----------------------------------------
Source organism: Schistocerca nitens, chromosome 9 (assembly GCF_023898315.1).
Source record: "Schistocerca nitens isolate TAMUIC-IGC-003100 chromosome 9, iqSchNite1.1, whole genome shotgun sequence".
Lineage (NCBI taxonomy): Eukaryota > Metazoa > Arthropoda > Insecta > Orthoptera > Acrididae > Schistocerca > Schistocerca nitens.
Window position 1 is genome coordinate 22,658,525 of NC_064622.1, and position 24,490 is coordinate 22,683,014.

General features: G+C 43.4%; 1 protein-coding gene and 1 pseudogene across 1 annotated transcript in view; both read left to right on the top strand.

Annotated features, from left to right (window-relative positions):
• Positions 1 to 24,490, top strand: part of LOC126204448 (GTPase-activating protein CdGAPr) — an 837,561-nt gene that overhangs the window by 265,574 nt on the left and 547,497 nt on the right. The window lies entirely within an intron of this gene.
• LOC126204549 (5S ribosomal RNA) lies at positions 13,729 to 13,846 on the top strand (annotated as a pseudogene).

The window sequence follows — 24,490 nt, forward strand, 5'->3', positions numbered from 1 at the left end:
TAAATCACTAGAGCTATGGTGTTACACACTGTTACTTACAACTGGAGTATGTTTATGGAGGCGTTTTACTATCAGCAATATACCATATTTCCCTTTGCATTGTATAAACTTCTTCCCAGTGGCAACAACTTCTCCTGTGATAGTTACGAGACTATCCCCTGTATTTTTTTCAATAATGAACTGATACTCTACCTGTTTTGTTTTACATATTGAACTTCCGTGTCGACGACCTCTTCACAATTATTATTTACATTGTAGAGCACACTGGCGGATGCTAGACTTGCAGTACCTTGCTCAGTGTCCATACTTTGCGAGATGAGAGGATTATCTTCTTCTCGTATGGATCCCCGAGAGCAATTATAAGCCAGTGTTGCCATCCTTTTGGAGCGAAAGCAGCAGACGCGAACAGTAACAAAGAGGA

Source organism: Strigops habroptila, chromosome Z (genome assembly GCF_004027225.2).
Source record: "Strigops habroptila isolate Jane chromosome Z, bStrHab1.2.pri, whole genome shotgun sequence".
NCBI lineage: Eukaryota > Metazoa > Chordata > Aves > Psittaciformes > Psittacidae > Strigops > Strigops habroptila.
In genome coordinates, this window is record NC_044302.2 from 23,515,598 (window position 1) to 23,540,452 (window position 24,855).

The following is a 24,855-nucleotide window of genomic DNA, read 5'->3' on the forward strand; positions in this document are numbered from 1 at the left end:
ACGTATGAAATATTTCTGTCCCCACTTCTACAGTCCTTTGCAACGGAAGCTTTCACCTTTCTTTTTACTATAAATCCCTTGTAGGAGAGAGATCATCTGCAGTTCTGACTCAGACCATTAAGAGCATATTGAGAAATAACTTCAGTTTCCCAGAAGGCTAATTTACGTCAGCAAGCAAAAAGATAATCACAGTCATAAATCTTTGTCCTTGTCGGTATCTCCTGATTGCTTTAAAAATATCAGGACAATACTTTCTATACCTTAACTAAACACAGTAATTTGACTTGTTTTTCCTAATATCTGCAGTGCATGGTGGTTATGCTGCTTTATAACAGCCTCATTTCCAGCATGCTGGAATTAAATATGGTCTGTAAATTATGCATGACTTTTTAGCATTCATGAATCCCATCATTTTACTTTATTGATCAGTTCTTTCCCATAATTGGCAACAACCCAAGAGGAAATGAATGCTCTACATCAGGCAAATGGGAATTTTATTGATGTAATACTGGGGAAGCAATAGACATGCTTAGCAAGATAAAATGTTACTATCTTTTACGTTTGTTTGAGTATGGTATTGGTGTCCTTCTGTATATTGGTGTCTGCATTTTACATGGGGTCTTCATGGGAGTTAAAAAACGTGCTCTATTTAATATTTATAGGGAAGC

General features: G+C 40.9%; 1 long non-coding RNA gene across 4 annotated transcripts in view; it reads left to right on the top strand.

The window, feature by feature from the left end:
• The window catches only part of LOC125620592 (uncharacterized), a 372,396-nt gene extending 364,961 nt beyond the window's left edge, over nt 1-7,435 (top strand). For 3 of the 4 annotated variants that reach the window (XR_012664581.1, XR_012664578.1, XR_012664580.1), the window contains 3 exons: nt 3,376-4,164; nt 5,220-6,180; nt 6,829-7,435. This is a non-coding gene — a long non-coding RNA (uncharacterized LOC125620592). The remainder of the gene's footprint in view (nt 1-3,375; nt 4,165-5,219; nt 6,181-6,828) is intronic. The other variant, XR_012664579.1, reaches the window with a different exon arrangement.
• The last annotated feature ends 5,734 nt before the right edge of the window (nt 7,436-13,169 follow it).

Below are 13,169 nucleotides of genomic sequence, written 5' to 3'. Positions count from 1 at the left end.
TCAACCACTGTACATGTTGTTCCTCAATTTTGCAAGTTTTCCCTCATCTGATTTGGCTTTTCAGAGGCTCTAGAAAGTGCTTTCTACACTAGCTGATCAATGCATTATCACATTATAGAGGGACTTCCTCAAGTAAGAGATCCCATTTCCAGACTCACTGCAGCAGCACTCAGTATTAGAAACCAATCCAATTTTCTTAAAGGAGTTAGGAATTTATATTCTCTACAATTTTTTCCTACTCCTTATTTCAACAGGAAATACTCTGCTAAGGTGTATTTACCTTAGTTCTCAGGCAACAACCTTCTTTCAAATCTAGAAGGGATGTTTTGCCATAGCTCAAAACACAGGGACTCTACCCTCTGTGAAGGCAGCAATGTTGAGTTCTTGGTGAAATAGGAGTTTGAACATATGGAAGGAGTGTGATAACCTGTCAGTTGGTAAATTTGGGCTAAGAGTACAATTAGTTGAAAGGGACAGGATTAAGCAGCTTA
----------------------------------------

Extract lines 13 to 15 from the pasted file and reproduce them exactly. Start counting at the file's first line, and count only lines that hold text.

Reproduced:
NCBI lineage: Eukaryota > Metazoa > Chordata > Aves > Psittaciformes > Psittacidae > Strigops > Strigops habroptila.
In genome coordinates, this window is record NC_044302.2 from 23,515,598 (window position 1) to 23,540,452 (window position 24,855).

The following is a 24,855-nucleotide window of genomic DNA, read 5'->3' on the forward strand; positions in this document are numbered from 1 at the left end: